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So I'm quite aware that in general, one should use feature detection in JS vs. browser detection. A good example of this being pushed is jQuery 1.9's drop of $.browser.

In addition, in every article I read, it says to never use browser detection.

But I have a condition where I need to dynamically calculate the # of "slots" available in a JS layout, and it's being done through calc(100%/{0}), where {0} is the # of slots available.

Of course, in iPad, the .css("height", "calc(100%/3)") will fail, as it must be prefixed with -webkit-.

So, can anyone tell me how exactly I should use feature detection (instead of the old $.browser.webkit) to detect that it requires this?

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1 Answer 1

up vote 6 down vote accepted

Create a dummy element, insert it in the document, use .cssText.height = 'calc(100px - 50px);', and check if the element has the expected height. Repeat this for every vendor-prefix.

Side note: For this kind of questions, you should look in the source code of Modernizr. Others have usually contributed such feature detection scripts, such as calc.js.

Modernizr detects whether the feature is present, it doesn't tell which prefix has to be used. The code below shows how to get the correct prefix:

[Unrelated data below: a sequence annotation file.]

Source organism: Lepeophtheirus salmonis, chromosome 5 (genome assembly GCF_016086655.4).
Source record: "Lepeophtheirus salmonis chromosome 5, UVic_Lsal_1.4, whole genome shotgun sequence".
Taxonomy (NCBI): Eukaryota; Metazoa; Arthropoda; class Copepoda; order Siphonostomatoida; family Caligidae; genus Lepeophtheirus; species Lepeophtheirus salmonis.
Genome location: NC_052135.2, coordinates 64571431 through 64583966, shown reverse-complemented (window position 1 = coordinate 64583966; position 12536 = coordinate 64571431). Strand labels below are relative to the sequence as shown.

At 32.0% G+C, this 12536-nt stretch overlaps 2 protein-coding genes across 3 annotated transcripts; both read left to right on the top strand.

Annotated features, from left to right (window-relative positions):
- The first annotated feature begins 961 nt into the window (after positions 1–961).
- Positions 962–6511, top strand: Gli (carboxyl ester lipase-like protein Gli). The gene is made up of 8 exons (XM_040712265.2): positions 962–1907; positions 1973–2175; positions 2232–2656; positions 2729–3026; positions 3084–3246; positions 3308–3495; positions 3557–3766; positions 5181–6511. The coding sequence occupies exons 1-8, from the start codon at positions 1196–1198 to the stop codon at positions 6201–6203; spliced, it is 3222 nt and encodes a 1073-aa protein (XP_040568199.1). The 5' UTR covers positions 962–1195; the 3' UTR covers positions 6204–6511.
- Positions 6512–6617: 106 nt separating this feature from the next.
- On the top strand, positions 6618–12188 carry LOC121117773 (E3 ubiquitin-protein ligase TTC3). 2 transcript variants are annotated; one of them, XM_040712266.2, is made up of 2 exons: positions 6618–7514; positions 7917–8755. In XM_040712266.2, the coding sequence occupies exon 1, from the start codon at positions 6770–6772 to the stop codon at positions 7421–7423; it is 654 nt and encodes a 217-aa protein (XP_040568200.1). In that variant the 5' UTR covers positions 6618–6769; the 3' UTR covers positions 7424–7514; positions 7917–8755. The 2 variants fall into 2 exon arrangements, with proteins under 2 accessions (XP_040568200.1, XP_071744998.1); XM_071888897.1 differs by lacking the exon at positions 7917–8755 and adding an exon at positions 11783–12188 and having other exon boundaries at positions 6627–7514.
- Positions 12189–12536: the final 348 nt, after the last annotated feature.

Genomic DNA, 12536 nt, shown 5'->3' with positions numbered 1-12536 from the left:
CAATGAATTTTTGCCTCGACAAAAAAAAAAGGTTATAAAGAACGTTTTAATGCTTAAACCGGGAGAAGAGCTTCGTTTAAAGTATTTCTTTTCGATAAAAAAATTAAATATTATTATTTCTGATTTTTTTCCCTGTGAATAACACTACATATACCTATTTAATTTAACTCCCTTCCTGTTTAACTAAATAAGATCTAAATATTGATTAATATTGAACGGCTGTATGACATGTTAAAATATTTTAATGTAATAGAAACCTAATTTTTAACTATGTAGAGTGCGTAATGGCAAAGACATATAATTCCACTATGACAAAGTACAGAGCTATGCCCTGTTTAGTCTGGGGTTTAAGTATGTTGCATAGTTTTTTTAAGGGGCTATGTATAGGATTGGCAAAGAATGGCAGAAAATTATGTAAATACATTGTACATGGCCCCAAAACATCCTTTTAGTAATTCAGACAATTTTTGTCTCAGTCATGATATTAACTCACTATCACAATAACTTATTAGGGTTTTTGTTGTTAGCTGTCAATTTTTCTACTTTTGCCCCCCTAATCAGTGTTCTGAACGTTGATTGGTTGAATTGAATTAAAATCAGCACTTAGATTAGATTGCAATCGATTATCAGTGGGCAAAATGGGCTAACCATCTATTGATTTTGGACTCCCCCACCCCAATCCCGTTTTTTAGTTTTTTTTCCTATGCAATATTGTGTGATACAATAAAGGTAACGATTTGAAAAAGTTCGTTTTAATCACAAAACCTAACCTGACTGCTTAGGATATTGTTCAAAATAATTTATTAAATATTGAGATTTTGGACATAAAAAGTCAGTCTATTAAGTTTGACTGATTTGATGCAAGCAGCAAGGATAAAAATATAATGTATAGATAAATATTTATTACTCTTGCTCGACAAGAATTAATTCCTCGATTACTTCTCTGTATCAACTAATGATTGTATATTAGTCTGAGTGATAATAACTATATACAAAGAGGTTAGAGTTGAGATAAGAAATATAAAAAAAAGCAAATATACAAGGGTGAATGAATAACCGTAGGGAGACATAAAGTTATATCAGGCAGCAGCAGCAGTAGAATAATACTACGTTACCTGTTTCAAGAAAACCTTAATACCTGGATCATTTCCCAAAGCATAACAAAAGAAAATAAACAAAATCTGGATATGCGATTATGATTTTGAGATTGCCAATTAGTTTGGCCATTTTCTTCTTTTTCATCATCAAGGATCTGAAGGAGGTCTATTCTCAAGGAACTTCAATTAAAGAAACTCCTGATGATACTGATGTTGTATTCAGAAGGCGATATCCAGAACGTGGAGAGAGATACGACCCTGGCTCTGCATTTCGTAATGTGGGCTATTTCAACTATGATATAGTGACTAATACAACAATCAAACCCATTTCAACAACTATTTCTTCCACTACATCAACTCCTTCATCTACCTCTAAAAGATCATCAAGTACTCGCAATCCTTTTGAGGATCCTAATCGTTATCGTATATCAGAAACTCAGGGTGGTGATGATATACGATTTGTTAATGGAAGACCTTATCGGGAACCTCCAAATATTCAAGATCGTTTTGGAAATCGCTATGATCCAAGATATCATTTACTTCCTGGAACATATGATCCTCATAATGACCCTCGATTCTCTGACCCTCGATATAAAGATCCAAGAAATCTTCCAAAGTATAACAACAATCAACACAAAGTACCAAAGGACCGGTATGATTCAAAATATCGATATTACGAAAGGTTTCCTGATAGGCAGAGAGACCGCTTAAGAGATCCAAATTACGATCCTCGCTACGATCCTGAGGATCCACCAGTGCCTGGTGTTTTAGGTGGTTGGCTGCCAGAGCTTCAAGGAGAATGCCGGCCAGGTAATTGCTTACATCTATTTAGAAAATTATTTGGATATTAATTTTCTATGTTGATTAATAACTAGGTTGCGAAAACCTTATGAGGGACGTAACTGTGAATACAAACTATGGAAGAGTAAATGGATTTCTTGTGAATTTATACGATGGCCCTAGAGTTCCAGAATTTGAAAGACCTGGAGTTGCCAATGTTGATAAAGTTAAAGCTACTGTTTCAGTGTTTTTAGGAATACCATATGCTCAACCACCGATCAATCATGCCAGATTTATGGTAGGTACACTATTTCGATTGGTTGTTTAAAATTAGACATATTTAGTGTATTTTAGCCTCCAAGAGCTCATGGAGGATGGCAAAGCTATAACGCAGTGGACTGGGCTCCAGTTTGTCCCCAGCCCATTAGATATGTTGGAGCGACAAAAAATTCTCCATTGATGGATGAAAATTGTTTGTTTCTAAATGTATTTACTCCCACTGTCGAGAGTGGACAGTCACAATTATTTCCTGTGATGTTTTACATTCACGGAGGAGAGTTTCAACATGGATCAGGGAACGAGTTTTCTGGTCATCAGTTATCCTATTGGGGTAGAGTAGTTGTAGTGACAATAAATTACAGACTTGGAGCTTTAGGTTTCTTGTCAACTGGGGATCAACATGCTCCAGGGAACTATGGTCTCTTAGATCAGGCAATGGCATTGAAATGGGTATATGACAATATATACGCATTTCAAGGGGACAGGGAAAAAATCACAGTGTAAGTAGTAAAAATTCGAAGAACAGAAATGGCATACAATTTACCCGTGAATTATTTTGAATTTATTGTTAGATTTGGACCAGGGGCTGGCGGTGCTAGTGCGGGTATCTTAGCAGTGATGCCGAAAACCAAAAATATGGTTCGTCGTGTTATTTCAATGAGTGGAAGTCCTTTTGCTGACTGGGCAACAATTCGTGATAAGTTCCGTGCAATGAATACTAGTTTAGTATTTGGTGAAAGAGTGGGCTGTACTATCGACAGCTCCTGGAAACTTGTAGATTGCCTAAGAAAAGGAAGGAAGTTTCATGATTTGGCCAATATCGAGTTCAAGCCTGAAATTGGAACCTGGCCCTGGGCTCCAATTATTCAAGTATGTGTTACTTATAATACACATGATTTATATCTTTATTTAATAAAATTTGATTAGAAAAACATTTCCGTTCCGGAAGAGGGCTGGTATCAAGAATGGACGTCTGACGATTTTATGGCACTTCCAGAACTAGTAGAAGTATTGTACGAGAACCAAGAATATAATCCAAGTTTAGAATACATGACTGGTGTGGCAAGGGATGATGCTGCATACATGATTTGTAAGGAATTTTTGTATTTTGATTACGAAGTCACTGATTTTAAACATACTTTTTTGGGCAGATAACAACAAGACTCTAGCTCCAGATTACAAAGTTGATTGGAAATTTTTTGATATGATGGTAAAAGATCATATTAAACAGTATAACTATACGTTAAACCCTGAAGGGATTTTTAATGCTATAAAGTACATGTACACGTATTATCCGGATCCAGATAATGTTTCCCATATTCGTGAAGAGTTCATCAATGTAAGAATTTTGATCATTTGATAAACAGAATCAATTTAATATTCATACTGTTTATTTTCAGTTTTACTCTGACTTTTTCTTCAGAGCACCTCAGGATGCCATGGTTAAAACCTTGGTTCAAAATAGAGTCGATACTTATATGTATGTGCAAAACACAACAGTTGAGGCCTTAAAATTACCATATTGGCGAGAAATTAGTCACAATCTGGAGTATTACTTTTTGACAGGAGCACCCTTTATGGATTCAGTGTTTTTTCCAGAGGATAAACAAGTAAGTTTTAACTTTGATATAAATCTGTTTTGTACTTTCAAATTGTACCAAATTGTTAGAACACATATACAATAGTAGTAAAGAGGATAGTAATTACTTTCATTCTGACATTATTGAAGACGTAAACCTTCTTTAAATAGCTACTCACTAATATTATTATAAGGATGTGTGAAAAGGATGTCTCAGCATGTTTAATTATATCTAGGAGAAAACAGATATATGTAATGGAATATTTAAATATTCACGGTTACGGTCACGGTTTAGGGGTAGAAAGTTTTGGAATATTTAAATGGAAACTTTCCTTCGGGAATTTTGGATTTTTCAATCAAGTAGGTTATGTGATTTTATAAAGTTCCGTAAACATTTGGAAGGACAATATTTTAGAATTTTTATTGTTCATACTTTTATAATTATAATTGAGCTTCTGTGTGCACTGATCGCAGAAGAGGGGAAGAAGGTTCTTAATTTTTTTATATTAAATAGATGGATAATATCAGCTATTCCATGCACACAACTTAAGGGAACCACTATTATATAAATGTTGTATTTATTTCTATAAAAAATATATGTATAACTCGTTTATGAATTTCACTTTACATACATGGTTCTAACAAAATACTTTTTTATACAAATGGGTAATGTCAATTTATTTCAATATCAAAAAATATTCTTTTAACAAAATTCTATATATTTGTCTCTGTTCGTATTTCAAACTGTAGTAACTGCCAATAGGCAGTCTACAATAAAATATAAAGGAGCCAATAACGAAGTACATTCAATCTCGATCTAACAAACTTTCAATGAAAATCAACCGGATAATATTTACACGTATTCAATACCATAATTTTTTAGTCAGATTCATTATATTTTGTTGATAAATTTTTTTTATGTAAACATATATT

var calc = (function(){
    var dummy = document.createElement('div');
    var props = ['calc', '-webkit-calc', '-moz-calc', '-o-calc'];
    for (var i=0; i<props.length; ++i) {
        var prop = props[i];
        dummy.style.cssText = 'width:' + prop + '(1px);';
        if (dummy.style.length)
            return prop;

// Usage example:
$('selector').css('height', calc + '(100% / 3)');

(I did not add the -ms- prefix, because IE started supporting it without the prefix - see http://caniuse.com/calc.)

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Thank you for the answer. It is clear. I can't say that this is 'better' than simple browser detection in terms of complexity, but I understand the argument against using something as informal and fickle as agent string –  automaton May 18 '13 at 16:05

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